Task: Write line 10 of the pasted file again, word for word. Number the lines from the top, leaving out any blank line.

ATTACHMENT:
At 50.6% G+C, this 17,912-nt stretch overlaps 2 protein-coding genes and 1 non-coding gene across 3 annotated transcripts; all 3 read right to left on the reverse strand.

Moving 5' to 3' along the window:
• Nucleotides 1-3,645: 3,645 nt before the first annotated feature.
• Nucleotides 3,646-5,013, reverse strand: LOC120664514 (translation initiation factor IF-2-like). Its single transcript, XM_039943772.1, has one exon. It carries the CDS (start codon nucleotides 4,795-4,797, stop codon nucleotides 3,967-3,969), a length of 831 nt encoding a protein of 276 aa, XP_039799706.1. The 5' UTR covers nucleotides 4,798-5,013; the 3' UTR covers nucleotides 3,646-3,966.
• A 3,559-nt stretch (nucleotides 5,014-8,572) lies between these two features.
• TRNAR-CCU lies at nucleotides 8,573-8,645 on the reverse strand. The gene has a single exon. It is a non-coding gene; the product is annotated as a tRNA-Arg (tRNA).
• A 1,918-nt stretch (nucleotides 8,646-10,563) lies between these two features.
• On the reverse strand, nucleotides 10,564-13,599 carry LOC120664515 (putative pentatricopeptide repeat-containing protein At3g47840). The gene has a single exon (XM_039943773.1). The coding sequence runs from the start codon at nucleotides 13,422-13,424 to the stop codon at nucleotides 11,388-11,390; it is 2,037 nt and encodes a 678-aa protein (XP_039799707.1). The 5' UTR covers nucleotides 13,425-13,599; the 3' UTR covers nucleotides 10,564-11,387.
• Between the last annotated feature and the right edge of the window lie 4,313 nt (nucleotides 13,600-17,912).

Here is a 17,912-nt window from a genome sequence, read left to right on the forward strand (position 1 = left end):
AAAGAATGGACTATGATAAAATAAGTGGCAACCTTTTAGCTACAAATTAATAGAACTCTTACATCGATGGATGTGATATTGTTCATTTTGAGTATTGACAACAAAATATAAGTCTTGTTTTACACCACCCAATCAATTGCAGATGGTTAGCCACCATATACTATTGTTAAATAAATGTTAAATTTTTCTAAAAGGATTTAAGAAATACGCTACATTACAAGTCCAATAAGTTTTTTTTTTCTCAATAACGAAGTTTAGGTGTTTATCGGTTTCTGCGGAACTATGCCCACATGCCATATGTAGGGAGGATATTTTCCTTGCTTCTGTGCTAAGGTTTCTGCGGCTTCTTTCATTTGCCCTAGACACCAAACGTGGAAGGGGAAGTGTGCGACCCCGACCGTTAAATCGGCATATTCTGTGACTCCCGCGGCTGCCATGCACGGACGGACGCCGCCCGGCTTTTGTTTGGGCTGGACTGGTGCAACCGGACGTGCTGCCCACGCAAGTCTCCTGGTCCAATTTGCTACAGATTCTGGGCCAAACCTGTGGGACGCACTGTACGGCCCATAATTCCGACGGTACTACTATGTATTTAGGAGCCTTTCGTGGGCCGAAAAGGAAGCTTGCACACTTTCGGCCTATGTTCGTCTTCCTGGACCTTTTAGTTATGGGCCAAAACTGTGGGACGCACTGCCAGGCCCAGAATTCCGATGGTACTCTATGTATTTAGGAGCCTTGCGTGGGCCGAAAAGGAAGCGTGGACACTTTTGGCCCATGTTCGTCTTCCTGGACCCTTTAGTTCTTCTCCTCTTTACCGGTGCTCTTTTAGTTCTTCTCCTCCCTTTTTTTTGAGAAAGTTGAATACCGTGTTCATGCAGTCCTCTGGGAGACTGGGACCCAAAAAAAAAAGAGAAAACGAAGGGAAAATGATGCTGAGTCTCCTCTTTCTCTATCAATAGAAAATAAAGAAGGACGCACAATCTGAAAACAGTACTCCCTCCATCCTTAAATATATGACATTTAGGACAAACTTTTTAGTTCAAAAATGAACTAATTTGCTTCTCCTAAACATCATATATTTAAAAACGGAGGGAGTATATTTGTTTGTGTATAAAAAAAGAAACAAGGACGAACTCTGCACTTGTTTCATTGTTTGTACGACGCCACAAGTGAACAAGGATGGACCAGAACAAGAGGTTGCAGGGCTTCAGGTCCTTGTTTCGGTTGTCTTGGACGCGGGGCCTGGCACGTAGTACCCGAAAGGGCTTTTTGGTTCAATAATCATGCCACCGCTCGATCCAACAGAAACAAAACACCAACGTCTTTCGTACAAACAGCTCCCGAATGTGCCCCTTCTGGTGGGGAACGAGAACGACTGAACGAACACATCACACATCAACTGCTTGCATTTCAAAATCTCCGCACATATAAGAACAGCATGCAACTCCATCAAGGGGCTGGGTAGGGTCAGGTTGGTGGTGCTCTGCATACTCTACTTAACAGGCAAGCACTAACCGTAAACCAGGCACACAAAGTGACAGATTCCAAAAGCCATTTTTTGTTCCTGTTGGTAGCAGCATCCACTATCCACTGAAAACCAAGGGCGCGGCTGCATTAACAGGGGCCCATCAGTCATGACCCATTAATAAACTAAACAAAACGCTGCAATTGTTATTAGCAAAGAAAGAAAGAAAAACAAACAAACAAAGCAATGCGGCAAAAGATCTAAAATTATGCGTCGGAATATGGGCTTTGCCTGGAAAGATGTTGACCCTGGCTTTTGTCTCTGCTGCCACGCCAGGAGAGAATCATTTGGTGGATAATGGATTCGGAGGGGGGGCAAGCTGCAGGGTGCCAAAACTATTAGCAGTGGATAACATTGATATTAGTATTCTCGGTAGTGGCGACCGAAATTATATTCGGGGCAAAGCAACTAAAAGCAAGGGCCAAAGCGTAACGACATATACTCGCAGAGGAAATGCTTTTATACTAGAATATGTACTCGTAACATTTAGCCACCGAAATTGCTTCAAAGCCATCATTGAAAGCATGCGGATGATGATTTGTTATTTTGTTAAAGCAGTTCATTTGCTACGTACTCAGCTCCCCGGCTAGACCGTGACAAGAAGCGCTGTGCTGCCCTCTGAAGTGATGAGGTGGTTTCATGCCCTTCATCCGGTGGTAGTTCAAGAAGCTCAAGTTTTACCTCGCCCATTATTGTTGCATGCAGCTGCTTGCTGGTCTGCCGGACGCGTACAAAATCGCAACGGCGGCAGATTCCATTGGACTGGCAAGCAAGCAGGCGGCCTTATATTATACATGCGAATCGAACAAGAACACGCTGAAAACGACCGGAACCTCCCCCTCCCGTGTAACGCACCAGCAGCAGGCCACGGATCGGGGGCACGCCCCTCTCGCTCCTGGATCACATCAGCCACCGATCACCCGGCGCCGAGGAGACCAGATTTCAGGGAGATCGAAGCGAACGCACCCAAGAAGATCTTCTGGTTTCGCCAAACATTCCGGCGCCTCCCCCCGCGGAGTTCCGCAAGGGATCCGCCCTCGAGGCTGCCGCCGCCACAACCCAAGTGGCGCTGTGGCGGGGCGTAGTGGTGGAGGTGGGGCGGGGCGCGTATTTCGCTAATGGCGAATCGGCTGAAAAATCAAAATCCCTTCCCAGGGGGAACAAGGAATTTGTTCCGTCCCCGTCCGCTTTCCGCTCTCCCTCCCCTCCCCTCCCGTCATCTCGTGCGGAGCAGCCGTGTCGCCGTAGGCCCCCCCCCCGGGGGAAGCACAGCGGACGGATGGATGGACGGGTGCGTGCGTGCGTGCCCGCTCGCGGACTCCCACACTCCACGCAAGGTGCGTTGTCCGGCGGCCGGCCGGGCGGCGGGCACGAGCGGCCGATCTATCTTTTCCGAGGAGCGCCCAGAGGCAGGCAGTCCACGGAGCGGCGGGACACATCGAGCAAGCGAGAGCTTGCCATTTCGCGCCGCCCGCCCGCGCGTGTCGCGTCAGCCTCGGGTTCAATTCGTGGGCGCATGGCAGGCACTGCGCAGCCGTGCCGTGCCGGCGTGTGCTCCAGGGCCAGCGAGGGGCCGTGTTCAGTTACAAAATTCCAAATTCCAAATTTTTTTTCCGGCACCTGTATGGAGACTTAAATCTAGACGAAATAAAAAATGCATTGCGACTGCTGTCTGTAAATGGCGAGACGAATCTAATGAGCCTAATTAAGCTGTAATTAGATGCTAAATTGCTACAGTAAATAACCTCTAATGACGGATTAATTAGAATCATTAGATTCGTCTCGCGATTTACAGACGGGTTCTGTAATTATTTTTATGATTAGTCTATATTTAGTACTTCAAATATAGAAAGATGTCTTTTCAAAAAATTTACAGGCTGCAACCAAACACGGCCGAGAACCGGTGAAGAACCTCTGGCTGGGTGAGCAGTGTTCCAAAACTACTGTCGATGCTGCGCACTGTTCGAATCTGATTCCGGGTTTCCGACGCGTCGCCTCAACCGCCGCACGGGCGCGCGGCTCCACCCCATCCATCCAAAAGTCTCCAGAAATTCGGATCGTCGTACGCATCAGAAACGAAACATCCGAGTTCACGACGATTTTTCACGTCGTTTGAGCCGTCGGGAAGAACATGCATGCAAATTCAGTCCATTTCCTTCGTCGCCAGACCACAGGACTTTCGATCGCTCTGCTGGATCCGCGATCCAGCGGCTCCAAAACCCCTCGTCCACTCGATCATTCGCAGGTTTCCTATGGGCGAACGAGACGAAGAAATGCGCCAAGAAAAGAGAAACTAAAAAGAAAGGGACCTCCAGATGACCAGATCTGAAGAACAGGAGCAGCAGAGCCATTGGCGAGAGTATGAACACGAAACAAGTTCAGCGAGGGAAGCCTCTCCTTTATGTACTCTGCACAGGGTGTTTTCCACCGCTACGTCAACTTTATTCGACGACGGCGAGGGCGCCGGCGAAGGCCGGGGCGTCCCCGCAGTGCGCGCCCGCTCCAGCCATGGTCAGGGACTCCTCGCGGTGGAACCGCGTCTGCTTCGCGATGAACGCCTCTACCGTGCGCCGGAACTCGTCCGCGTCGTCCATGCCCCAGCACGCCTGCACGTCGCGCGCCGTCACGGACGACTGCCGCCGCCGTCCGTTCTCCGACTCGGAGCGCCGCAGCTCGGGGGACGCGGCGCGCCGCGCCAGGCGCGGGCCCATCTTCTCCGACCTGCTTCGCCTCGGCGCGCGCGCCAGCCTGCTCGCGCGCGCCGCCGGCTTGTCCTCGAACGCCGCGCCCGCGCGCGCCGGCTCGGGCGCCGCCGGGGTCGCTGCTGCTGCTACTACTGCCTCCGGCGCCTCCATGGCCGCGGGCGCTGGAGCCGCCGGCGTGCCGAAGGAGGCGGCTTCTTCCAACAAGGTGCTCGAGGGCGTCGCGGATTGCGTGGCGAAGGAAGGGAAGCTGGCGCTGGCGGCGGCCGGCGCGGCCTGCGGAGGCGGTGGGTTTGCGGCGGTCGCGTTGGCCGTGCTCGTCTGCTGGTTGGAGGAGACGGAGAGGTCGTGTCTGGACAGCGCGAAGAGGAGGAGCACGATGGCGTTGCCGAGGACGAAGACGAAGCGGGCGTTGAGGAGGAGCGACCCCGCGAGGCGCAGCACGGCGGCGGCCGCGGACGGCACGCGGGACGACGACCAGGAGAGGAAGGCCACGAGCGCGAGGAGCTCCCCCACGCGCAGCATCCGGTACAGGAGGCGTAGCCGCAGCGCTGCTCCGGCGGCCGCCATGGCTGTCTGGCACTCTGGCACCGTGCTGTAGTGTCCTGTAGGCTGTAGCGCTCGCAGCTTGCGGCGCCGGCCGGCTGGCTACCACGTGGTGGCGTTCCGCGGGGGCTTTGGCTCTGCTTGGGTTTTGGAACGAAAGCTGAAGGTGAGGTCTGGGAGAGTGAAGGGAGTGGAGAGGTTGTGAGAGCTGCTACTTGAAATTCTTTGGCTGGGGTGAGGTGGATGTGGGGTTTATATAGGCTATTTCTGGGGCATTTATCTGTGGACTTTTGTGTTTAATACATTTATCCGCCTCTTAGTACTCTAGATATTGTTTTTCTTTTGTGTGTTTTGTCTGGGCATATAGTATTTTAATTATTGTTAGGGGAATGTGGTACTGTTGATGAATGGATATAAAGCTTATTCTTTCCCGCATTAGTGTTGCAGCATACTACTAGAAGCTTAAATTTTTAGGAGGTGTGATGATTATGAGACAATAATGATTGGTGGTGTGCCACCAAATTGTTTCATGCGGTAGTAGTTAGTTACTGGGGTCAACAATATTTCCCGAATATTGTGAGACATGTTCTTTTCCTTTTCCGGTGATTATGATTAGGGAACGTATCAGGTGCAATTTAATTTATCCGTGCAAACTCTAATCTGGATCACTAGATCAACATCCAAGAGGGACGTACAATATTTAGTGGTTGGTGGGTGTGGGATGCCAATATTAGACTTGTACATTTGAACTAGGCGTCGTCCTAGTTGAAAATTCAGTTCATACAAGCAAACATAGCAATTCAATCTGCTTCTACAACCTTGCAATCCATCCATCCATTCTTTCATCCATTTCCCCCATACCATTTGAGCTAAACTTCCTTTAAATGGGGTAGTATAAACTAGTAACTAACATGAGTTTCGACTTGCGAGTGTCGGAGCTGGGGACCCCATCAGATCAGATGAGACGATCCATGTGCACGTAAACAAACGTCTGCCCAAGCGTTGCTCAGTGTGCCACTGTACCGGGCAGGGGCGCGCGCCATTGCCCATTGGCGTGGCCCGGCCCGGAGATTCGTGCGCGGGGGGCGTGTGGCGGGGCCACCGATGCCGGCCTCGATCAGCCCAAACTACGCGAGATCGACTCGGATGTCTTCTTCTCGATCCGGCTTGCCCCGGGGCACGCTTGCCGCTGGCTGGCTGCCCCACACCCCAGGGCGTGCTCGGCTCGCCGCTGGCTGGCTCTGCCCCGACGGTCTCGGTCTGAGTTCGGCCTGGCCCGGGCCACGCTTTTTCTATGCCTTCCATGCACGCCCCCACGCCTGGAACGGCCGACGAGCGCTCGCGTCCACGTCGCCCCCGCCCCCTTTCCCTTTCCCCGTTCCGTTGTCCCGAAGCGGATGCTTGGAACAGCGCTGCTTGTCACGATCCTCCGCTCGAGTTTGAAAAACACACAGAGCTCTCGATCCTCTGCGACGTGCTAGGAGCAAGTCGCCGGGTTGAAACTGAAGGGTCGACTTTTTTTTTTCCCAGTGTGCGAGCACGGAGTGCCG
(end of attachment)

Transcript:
Here is a 17,912-nt window from a genome sequence, read left to right on the forward strand (position 1 = left end):